Many guests will arrive in Turin during the festival, well-known faces from show business, music, cinema and beyond. The legendary protagonist of A Clockwork Orange, Malcolm McDowell (who will receive the Star of the Mole, will be honoured with a retrospective and will hold a masterclass), Paola Cortellesi, Toni Servillo, Mario Martone, Paolo Sorrentino, but also Vittorio Sgarbi, the singer Noemi, the producer Marina Cicogna, Michele Placido, Sergio Castellitto, the former goal twins Vialli and Mancini, Simona Ventura and many others will be among the guests.
As far as the program is concerned, in addition to a competition of national and international previews divided into the feature, documentary and short film sections, a rich out-of-competition section stands out (for a total of 173 works, 81 of which are world premieres) ranging from the solo show of the young Spanish director Carlos Vermut to the Portraits and Landscapes category, from the more “committed” section (Of Conflicts and Ideas) to the New Worlds of Auteur, up to Crazies, an anthology of films on what is new in horror production worldwide, destined to send the multitude of fans of the genre into raptures.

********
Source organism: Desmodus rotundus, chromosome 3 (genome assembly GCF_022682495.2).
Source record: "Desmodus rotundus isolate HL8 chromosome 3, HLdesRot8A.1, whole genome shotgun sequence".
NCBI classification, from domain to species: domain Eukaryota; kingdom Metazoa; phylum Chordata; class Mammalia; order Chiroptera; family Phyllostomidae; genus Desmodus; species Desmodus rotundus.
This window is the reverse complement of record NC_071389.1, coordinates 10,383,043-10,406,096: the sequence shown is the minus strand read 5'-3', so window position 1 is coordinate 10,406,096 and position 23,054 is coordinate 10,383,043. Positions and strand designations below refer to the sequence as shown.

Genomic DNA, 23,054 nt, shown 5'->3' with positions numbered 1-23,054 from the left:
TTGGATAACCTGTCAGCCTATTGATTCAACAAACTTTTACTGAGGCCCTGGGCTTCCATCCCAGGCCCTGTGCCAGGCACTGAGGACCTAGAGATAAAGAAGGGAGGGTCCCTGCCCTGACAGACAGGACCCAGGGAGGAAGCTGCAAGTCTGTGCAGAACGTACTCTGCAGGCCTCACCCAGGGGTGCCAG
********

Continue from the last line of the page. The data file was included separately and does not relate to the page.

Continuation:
Not forgetting Back to life (the restored films), High Noon (the misunderstood classic American westerns), the homage to documentary filmmaker/collector Mike Kaplan, and the unfailing Masterclasses, what stands out is the strongly heterogeneous character of a program aimed at highlighting first works as well as average genre cinema (plus the so-called B-series production but with cult-movie potential), trying to be «a festival that remembers the past but thinks of the future, a festival that is cultured but popular, research but fun. A festival that wants to be a party».